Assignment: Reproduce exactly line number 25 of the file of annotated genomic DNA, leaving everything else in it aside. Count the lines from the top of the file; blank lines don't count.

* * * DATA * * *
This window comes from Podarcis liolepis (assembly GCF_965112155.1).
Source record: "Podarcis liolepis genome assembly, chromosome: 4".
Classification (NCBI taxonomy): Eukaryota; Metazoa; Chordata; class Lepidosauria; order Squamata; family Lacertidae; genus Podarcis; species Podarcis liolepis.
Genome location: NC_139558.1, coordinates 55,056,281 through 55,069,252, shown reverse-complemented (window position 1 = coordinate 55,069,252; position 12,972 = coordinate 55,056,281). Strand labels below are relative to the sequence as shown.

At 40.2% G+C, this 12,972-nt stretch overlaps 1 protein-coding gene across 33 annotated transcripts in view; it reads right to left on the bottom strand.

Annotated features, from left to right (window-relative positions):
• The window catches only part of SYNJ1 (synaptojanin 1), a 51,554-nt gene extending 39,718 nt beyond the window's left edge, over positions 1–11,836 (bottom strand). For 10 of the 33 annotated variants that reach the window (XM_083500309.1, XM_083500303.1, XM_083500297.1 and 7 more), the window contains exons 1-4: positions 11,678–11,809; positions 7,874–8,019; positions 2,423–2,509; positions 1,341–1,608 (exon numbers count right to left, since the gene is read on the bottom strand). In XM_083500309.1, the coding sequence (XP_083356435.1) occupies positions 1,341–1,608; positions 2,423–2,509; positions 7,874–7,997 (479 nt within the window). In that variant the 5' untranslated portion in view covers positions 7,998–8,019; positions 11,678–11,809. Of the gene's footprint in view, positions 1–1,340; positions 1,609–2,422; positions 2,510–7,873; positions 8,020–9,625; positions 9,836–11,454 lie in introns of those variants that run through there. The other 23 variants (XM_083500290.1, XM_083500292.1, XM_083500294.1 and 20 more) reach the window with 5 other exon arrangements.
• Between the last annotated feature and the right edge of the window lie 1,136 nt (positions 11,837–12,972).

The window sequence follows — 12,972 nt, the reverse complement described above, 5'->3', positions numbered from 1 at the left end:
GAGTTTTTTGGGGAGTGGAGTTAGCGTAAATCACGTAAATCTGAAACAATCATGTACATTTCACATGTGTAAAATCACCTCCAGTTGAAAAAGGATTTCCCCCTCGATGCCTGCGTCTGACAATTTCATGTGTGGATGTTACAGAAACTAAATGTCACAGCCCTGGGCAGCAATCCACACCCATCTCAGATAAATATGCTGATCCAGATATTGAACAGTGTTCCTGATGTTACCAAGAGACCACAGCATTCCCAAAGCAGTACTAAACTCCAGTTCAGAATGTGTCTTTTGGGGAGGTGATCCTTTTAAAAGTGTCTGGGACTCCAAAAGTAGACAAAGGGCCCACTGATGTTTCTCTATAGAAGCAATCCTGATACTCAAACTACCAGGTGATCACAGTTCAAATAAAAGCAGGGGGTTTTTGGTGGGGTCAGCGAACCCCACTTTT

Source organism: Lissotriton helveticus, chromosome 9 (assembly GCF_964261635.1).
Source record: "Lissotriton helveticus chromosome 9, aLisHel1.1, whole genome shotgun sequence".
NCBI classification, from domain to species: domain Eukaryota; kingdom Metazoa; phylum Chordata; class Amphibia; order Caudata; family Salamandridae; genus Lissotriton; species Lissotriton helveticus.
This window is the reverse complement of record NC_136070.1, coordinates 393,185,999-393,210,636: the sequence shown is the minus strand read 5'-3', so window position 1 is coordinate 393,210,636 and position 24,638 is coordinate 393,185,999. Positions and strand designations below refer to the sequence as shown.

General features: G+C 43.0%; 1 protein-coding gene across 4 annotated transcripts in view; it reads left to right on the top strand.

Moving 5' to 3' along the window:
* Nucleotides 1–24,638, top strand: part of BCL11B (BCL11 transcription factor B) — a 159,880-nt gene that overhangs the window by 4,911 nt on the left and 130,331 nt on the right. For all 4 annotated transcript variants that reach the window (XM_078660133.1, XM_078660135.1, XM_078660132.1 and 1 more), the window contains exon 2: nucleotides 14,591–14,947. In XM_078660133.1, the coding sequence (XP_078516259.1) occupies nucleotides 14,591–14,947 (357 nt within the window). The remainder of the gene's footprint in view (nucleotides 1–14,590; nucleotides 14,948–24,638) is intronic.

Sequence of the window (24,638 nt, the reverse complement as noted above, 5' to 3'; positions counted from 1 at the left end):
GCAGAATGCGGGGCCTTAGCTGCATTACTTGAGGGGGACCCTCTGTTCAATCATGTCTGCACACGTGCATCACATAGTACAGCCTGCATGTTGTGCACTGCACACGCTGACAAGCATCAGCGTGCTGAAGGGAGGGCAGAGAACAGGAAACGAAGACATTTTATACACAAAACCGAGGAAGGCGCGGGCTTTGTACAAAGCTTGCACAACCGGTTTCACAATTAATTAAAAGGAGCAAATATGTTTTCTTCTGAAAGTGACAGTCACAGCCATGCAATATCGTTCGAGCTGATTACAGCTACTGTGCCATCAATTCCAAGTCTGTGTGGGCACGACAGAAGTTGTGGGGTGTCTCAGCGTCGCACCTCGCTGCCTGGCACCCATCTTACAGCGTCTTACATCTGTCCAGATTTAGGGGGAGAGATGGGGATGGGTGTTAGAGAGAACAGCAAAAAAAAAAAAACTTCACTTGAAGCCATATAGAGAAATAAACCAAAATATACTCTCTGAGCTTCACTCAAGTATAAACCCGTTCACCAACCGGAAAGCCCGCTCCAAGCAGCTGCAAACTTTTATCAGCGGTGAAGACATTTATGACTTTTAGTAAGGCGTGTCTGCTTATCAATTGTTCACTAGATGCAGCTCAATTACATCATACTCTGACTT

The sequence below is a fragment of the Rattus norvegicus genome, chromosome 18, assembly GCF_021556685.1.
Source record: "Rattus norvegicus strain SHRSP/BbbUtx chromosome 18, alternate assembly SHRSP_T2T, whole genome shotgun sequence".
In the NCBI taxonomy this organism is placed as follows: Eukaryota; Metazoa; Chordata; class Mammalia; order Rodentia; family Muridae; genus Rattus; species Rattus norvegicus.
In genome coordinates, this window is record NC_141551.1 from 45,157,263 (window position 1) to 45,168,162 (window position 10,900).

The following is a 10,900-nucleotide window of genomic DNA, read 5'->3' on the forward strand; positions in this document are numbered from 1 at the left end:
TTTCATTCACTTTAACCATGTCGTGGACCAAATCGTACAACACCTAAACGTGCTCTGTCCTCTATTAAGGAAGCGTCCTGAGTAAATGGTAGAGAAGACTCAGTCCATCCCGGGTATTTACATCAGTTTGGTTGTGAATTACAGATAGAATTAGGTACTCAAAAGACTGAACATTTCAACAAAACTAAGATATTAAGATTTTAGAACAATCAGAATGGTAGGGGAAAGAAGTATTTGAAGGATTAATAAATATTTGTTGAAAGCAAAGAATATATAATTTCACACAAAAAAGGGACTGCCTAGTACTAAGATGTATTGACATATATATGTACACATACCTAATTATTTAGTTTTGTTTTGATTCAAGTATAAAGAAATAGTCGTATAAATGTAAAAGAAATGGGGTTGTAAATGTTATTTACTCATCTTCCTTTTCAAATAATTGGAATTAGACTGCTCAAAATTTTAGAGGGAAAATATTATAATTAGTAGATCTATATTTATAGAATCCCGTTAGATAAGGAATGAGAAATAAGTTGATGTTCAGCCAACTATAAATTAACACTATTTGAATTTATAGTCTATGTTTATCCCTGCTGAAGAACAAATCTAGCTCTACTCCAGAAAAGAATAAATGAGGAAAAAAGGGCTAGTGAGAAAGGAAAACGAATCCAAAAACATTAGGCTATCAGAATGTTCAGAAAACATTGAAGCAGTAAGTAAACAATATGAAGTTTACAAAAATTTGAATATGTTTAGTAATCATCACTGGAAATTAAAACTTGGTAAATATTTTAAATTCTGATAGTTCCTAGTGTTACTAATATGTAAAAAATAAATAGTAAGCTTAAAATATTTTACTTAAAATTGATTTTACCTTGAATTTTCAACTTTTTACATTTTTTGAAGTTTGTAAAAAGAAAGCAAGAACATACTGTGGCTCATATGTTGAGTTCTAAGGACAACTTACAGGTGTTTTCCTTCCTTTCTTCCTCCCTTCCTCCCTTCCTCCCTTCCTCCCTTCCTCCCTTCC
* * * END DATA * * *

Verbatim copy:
TTTCATTCACTTTAACCATGTCGTGGACCAAATCGTACAACACCTAAACGTGCTCTGTCCTCTATTAAGGAAGCGTCCTGAGTAAATGGTAGAGAAGACTCAGTCCATCCCGGGTATTTACATCAGTTTGGTTGTGAATTACAGATAGAATTAGGTACTCAAAAGACTGAACATTTCAACAAAACTAAGATATTAAGATTTTAGAACAATCAGAATGGTAGGGGAAAGAAGTATTTGAAGGATTAATAAATATTTGTTGAAAGCAAAGAATATATAATTTCACACAAAAAAGGGACTGCCTAGTACTAAGATGTATTGACATATATATGTACACATACCTAATTATTTAGTTTTGTTTTGATTCAAGTATAAAGAAATAGTCGTATAAATGTAAAAGAAATGGGGTTGTAAATGTTATTTACTCATCTTCCTTTTCAAATAATTGGAATTAGACTGCTCAAAATTTTAGAGGGAAAATATTATAATTAGTAGATCTATATTTATAGAATCCCGTTAGATAAGGAATGAGAAATAAGTTGATGTTCAGCCAACTATAAATTAACACTATTTGAATTTATAGTCTATGTTTATCCCTGCTGAAGAACAAATCTAGCTCTACTCCAGAAAAGAATAAATGAGGAAAAAAGGGCTAGTGAGAAAGGAAAACGAATCCAAAAACATTAGGCTATCAGAATGTTCAGAAAACATTGAAGCAGTAAGTAAACAATATGAAGTTTACAAAAATTTGAATATGTTTAGTAATCATCACTGGAAATTAAAACTTGGTAAATATTTTAAATTCTGATAGTTCCTAGTGTTACTAATATGTAAAAAATAAATAGTAAGCTTAAAATATTTTACTTAAAATTGATTTTACCTTGAATTTTCAACTTTTTACATTTTTTGAAGTTTGTAAAAAGAAAGCAAGAACATACTGTGGCTCATATGTTGAGTTCTAAGGACAACTTACAGGTGTTTTCCTTCCTTTCTTCCTCCCTTCCTCCCTTCCTCCCTTCCTCCCTTCCTCCCTTCC